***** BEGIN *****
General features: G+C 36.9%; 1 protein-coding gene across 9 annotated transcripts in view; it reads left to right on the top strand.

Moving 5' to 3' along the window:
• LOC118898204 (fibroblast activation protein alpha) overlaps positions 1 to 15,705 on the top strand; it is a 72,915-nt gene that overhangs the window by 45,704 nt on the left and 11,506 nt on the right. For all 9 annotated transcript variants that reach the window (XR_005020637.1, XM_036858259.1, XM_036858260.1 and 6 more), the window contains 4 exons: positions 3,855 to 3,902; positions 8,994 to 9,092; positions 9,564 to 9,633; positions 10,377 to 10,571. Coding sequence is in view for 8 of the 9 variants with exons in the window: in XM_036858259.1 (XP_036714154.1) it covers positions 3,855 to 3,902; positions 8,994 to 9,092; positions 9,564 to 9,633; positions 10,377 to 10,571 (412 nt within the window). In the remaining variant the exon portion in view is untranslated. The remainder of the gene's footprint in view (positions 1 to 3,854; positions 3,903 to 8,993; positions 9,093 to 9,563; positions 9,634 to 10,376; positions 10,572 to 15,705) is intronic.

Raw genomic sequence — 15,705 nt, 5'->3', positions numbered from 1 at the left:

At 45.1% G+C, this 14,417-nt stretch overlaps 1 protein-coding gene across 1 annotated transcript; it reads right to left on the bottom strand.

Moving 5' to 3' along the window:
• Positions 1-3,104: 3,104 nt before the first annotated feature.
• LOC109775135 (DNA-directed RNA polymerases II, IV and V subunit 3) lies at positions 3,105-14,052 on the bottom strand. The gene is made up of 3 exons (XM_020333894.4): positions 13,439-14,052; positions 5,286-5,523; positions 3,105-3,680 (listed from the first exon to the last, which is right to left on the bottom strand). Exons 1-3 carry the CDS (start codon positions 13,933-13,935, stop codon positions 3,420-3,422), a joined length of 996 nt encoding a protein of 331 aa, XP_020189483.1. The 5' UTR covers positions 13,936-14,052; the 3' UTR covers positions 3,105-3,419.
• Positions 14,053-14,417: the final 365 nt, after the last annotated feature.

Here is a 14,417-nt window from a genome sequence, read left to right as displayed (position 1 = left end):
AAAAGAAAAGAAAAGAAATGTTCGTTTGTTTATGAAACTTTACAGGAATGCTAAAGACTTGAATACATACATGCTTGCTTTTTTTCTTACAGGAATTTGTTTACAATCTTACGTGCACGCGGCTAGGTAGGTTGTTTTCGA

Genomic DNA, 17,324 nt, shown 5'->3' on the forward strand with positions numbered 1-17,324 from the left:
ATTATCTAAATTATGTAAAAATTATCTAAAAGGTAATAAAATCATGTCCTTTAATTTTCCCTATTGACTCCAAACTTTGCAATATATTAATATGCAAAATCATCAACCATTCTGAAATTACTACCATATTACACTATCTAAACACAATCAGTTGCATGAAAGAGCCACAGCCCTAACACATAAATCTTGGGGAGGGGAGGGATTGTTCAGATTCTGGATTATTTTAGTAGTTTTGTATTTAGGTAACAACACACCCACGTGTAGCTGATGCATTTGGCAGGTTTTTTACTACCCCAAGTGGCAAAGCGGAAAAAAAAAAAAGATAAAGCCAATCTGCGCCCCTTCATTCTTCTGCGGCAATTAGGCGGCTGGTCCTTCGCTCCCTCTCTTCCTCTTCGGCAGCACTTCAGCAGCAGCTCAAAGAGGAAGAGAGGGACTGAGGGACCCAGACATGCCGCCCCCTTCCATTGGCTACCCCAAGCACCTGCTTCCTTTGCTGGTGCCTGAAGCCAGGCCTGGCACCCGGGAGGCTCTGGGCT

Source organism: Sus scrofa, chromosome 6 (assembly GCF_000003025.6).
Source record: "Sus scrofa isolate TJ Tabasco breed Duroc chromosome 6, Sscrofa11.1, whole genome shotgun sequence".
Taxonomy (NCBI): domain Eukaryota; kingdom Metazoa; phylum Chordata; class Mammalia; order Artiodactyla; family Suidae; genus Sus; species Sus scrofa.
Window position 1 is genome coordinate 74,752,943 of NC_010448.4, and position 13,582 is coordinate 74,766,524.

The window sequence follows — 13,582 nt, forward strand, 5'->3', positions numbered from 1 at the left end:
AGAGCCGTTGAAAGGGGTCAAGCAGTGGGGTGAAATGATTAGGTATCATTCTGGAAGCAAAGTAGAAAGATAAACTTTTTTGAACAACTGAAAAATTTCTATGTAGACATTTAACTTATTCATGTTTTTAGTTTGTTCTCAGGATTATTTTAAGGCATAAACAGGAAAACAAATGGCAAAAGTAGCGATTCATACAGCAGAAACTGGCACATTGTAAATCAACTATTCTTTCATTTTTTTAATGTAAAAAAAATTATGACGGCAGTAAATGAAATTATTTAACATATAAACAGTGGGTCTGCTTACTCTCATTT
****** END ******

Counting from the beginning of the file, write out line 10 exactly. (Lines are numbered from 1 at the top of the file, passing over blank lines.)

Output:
Here is a 14,417-nt window from a genome sequence, read left to right as displayed (position 1 = left end):